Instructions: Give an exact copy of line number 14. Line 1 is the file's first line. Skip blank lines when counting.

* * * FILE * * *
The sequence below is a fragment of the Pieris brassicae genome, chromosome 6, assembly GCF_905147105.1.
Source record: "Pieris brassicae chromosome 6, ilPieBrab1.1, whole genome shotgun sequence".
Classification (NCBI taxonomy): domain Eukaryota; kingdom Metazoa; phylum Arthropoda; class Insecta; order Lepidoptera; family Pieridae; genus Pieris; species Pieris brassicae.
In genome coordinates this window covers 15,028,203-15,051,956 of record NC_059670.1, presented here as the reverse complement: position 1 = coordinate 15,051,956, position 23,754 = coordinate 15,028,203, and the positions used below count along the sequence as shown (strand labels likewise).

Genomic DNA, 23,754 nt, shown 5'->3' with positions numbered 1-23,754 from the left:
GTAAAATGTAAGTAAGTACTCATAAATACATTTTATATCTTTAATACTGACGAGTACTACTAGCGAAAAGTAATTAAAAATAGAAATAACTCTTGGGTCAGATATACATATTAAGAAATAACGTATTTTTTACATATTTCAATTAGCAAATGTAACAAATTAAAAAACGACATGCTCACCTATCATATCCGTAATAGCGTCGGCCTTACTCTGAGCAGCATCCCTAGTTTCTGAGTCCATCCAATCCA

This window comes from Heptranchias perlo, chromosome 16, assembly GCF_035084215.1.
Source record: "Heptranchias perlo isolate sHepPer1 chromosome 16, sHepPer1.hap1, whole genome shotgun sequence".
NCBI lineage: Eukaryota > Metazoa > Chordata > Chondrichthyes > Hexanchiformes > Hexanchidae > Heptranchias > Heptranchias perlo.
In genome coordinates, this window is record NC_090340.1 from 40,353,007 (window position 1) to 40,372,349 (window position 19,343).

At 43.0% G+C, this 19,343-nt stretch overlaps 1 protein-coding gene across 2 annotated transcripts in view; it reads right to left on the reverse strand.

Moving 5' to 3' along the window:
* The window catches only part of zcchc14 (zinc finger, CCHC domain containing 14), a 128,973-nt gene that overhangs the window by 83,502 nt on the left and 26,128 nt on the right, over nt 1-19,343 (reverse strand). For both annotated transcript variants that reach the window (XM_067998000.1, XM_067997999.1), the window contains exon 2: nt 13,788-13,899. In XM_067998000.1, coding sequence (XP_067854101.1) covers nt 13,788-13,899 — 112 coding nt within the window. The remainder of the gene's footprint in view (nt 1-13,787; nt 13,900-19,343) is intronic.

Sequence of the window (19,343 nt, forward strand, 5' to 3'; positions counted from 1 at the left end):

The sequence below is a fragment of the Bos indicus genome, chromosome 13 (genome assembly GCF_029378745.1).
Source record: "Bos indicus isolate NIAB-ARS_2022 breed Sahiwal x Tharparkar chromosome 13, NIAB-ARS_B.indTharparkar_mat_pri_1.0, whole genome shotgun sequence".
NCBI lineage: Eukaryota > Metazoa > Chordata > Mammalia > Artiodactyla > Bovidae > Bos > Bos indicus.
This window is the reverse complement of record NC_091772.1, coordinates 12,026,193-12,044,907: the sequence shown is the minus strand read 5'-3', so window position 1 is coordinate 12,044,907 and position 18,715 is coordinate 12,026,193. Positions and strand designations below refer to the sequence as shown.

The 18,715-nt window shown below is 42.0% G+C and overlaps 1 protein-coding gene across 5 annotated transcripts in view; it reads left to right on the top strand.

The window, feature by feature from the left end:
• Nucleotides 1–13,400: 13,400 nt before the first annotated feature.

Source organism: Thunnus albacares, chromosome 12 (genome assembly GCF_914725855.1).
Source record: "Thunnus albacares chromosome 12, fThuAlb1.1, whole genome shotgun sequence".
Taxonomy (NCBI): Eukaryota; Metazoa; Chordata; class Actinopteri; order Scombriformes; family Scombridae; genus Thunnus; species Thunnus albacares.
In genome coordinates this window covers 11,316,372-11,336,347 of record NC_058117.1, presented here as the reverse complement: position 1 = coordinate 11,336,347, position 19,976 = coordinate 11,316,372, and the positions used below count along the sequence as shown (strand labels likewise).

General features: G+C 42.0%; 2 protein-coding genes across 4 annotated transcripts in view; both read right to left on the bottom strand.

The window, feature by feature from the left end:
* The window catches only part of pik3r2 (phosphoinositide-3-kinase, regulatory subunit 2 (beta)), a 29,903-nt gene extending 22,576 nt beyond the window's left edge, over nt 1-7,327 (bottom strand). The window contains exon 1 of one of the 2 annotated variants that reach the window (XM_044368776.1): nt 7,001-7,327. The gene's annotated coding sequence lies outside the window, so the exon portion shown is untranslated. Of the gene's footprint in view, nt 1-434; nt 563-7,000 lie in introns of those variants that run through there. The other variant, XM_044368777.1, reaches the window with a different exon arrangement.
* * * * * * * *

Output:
Sequence of the window (19,343 nt, forward strand, 5' to 3'; positions counted from 1 at the left end):